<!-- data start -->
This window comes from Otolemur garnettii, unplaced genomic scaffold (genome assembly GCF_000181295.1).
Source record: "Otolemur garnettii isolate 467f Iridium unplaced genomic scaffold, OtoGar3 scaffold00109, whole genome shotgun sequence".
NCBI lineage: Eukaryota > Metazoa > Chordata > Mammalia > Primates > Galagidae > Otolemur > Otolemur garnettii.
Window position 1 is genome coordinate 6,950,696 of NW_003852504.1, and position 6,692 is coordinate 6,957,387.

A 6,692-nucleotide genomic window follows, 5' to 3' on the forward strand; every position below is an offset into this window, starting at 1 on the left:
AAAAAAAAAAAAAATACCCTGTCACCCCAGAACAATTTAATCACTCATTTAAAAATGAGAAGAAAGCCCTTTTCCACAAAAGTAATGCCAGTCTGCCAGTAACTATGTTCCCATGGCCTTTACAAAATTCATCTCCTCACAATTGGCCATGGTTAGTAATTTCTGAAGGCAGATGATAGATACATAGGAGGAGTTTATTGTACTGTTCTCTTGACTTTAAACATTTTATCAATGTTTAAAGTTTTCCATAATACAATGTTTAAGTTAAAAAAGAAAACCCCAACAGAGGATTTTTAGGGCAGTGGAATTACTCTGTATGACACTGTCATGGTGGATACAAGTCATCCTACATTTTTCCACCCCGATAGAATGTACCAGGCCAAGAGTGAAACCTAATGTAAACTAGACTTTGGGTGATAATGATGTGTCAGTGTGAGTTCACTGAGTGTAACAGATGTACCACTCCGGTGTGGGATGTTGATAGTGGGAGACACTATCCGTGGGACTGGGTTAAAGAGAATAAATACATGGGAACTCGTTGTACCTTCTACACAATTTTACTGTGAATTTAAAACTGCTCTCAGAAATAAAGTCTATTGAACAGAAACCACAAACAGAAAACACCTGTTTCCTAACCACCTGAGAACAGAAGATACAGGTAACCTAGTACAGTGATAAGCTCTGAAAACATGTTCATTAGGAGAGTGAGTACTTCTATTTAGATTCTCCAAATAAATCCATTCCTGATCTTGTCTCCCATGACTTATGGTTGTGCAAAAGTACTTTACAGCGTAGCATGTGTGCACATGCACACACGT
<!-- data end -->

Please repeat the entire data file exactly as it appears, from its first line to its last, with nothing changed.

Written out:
This window comes from Otolemur garnettii, unplaced genomic scaffold (genome assembly GCF_000181295.1).
Source record: "Otolemur garnettii isolate 467f Iridium unplaced genomic scaffold, OtoGar3 scaffold00109, whole genome shotgun sequence".
NCBI lineage: Eukaryota > Metazoa > Chordata > Mammalia > Primates > Galagidae > Otolemur > Otolemur garnettii.
Window position 1 is genome coordinate 6,950,696 of NW_003852504.1, and position 6,692 is coordinate 6,957,387.

A 6,692-nucleotide genomic window follows, 5' to 3' on the forward strand; every position below is an offset into this window, starting at 1 on the left:
AAAAAAAAAAAAAATACCCTGTCACCCCAGAACAATTTAATCACTCATTTAAAAATGAGAAGAAAGCCCTTTTCCACAAAAGTAATGCCAGTCTGCCAGTAACTATGTTCCCATGGCCTTTACAAAATTCATCTCCTCACAATTGGCCATGGTTAGTAATTTCTGAAGGCAGATGATAGATACATAGGAGGAGTTTATTGTACTGTTCTCTTGACTTTAAACATTTTATCAATGTTTAAAGTTTTCCATAATACAATGTTTAAGTTAAAAAAGAAAACCCCAACAGAGGATTTTTAGGGCAGTGGAATTACTCTGTATGACACTGTCATGGTGGATACAAGTCATCCTACATTTTTCCACCCCGATAGAATGTACCAGGCCAAGAGTGAAACCTAATGTAAACTAGACTTTGGGTGATAATGATGTGTCAGTGTGAGTTCACTGAGTGTAACAGATGTACCACTCCGGTGTGGGATGTTGATAGTGGGAGACACTATCCGTGGGACTGGGTTAAAGAGAATAAATACATGGGAACTCGTTGTACCTTCTACACAATTTTACTGTGAATTTAAAACTGCTCTCAGAAATAAAGTCTATTGAACAGAAACCACAAACAGAAAACACCTGTTTCCTAACCACCTGAGAACAGAAGATACAGGTAACCTAGTACAGTGATAAGCTCTGAAAACATGTTCATTAGGAGAGTGAGTACTTCTATTTAGATTCTCCAAATAAATCCATTCCTGATCTTGTCTCCCATGACTTATGGTTGTGCAAAAGTACTTTACAGCGTAGCATGTGTGCACATGCACACACGT